Yet the political dimension cannot disguise the fact that Chinese economic promises have so far not been matched by action. The few China-financed infrastructure projects currently underway in the region—notably, all of them are in the five non-EU 16+1 countries—suffer from the same problems that have plagued BRI projects in other parts of the world: Chinese loans are linked to Chinese companies performing all, or at least substantial parts, of the projects to be delivered. As a result, capital associated with individual projects fail to provide a lasting stimulus to local economies.

In the 16+1 EU member countries, the economic picture is similarly bleak. In February 2017, the European Commission opened a formal investigation into the flagship BRI construction project in Europe, a €2.45 billion high-speed rail link between Belgrade and Budapest. Brussels has expressed doubts about the financial viability of the project and its compliance with EU public procurement rules. Overall, Chinese loans for large-scale infrastructure remain rather unattractive in light of existing EU financing, such as the EU’s structural cohesion funds, the European Fund for Strategic Investment (EFSI), and the Trans European Transport Networks (TEN-T), which tend to come as partial grants.

However, even if China’s infrastructure financing and investments in Central and Eastern Europe were to significantly expand in the years ahead, this would only create another set of fundamental challenges for CEEC economies, since a key rationale underpinning China’s economic engagement is opening up local and Western European markets to Chinese products and services. Already, the CEEC trade relationship with China is characterized by massive trade imbalances. The countries having attracted the most Chinese investment to date also have some of the biggest trade deficits.

Driving Breaks

Despite the sobering economic realities, political elites in some CEEC states cling to cooperation with Beijing. They actively position closer ties with China as a counter-narrative to European cooperation and the liberal values underpinning the European project. In a clear reference to the EU, Hungary’s Viktor Orbán remarked at the Budapest 16+1 Summit: “We see the Chinese president’s ‘One Belt, One Road’ initiative as a new form of globalization that does not divide the world into teachers and students but is based on common respect and common advantages.” And in May 2017, Serbian President Aleksandar Vučić declared: “There are no problems in our economic and political relations, we are always on the same side, and when China has something to say, we are always on the side of China.”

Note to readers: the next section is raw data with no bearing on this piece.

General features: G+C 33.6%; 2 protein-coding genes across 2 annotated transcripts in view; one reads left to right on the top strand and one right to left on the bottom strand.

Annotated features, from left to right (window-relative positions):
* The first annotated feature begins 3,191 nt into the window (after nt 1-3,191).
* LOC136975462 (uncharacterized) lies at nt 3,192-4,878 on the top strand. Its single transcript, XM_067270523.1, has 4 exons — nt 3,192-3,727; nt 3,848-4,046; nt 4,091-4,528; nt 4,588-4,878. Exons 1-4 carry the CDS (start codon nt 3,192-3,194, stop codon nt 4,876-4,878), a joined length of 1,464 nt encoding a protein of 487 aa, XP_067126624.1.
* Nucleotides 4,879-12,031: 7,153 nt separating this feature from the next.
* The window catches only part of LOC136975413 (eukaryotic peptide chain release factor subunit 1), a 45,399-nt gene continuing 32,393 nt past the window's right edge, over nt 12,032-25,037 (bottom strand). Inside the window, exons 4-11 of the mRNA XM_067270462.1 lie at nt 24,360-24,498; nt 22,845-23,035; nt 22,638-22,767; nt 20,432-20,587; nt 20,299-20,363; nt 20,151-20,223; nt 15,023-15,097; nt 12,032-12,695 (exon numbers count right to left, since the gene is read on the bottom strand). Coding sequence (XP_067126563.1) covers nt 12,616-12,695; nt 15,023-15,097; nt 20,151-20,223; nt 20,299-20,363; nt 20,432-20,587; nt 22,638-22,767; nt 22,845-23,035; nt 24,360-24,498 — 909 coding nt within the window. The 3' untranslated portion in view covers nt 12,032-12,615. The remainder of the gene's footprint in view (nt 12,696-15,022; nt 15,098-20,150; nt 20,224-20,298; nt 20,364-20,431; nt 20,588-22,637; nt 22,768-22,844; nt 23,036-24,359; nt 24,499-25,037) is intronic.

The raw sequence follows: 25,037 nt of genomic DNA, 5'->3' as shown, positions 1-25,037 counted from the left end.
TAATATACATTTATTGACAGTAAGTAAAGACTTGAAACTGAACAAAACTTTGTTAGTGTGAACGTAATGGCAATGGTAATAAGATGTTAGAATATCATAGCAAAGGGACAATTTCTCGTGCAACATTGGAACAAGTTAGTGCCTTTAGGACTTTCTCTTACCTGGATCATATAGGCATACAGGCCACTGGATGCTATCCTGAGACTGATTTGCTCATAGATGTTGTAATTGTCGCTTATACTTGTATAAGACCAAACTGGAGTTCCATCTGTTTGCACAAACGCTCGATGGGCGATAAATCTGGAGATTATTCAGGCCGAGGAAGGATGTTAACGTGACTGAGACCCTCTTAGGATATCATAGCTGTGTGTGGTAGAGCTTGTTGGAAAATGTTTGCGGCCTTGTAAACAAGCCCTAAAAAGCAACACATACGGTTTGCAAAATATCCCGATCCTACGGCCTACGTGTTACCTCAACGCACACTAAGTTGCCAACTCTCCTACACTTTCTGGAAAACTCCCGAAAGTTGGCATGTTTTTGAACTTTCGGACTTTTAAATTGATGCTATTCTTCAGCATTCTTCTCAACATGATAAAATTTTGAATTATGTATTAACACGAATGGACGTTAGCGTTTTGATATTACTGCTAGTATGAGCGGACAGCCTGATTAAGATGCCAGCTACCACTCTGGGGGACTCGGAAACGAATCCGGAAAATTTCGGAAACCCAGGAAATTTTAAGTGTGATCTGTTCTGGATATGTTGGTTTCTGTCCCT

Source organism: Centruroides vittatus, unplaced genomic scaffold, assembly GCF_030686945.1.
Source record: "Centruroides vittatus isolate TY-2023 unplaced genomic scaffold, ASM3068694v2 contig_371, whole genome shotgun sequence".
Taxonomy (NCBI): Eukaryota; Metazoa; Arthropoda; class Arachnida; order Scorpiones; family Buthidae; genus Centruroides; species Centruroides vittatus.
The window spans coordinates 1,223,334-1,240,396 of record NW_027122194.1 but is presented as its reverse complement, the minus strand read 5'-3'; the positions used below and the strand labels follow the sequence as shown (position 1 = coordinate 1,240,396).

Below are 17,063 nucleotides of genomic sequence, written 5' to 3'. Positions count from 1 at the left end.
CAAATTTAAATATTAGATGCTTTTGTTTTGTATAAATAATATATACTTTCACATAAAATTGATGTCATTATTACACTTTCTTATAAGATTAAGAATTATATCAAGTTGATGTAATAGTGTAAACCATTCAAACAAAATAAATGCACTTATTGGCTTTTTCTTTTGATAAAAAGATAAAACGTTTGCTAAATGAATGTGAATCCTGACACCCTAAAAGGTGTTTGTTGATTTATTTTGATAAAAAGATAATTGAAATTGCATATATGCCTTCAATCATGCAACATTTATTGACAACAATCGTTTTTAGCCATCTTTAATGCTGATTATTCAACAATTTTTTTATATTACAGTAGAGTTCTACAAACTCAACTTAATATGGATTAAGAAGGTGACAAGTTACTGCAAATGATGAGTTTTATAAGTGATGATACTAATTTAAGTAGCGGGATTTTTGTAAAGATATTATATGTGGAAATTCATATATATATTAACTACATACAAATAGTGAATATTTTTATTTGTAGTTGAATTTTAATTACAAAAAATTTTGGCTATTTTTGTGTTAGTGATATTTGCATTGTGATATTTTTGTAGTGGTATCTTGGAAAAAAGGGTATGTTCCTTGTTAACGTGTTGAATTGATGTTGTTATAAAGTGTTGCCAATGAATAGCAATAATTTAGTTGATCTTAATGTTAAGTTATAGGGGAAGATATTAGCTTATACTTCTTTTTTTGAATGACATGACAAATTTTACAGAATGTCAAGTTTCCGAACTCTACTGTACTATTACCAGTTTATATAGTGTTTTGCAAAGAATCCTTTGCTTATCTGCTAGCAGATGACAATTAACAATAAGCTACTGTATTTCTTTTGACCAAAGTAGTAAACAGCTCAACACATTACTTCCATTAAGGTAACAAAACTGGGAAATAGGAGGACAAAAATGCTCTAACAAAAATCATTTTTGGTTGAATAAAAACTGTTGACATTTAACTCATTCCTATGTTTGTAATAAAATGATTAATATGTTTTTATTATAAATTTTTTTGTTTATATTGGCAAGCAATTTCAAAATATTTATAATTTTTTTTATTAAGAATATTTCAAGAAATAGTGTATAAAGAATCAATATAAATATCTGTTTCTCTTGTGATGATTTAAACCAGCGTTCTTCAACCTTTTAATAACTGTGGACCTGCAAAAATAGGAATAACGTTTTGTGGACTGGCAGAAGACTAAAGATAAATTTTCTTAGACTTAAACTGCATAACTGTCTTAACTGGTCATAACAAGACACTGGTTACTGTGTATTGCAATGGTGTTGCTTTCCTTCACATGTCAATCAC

As China seeks to expand its political footprint, the political damage to the European Union is already visible. For some time now, the EU has been unable to act cohesively towards China on what have been trademarks of EU foreign policy, namely upholding the international rule of law and protecting human rights. In March 2017, Hungary derailed the EU’s consensus, refusing to sign a joint letter denouncing the reported torture of detained lawyers. In June 2017, Greece—a 16+1 observer and major beneficiary of Chinese investment in recent years—blocked an EU statement at the UN Human Rights Council criticizing China’s human rights record. This marked the first time the EU had failed to make a joint statement at the UN’s top human rights body. Similar instances of CEEC blocking EU statements on China have occurred since.